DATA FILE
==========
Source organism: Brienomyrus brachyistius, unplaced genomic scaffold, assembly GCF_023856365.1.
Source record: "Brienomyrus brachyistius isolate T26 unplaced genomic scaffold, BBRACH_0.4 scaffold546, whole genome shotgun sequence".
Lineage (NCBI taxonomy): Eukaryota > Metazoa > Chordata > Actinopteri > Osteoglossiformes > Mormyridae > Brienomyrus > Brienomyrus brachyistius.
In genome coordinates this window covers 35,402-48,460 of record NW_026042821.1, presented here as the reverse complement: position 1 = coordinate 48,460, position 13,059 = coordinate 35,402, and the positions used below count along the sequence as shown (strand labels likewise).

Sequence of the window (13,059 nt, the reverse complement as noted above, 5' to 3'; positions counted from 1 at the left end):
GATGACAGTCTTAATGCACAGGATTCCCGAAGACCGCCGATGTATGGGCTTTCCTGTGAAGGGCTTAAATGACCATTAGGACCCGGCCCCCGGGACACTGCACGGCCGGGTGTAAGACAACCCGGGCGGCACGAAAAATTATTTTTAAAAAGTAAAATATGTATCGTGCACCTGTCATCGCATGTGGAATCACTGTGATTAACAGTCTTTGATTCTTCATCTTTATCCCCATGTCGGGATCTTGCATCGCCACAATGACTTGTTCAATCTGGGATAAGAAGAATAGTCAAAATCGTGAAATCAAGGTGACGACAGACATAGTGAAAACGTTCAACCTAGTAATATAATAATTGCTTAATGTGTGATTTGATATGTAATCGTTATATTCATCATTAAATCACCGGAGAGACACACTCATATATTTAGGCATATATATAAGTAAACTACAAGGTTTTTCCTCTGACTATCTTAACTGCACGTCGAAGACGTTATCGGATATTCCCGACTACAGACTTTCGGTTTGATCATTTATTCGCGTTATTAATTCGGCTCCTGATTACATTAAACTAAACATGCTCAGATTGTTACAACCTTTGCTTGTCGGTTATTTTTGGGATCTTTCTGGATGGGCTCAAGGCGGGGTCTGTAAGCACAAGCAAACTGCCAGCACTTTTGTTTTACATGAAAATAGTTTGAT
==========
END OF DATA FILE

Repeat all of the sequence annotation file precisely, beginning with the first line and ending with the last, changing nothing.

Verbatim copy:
Source organism: Brienomyrus brachyistius, unplaced genomic scaffold, assembly GCF_023856365.1.
Source record: "Brienomyrus brachyistius isolate T26 unplaced genomic scaffold, BBRACH_0.4 scaffold546, whole genome shotgun sequence".
Lineage (NCBI taxonomy): Eukaryota > Metazoa > Chordata > Actinopteri > Osteoglossiformes > Mormyridae > Brienomyrus > Brienomyrus brachyistius.
In genome coordinates this window covers 35,402-48,460 of record NW_026042821.1, presented here as the reverse complement: position 1 = coordinate 48,460, position 13,059 = coordinate 35,402, and the positions used below count along the sequence as shown (strand labels likewise).

Sequence of the window (13,059 nt, the reverse complement as noted above, 5' to 3'; positions counted from 1 at the left end):
GATGACAGTCTTAATGCACAGGATTCCCGAAGACCGCCGATGTATGGGCTTTCCTGTGAAGGGCTTAAATGACCATTAGGACCCGGCCCCCGGGACACTGCACGGCCGGGTGTAAGACAACCCGGGCGGCACGAAAAATTATTTTTAAAAAGTAAAATATGTATCGTGCACCTGTCATCGCATGTGGAATCACTGTGATTAACAGTCTTTGATTCTTCATCTTTATCCCCATGTCGGGATCTTGCATCGCCACAATGACTTGTTCAATCTGGGATAAGAAGAATAGTCAAAATCGTGAAATCAAGGTGACGACAGACATAGTGAAAACGTTCAACCTAGTAATATAATAATTGCTTAATGTGTGATTTGATATGTAATCGTTATATTCATCATTAAATCACCGGAGAGACACACTCATATATTTAGGCATATATATAAGTAAACTACAAGGTTTTTCCTCTGACTATCTTAACTGCACGTCGAAGACGTTATCGGATATTCCCGACTACAGACTTTCGGTTTGATCATTTATTCGCGTTATTAATTCGGCTCCTGATTACATTAAACTAAACATGCTCAGATTGTTACAACCTTTGCTTGTCGGTTATTTTTGGGATCTTTCTGGATGGGCTCAAGGCGGGGTCTGTAAGCACAAGCAAACTGCCAGCACTTTTGTTTTACATGAAAATAGTTTGAT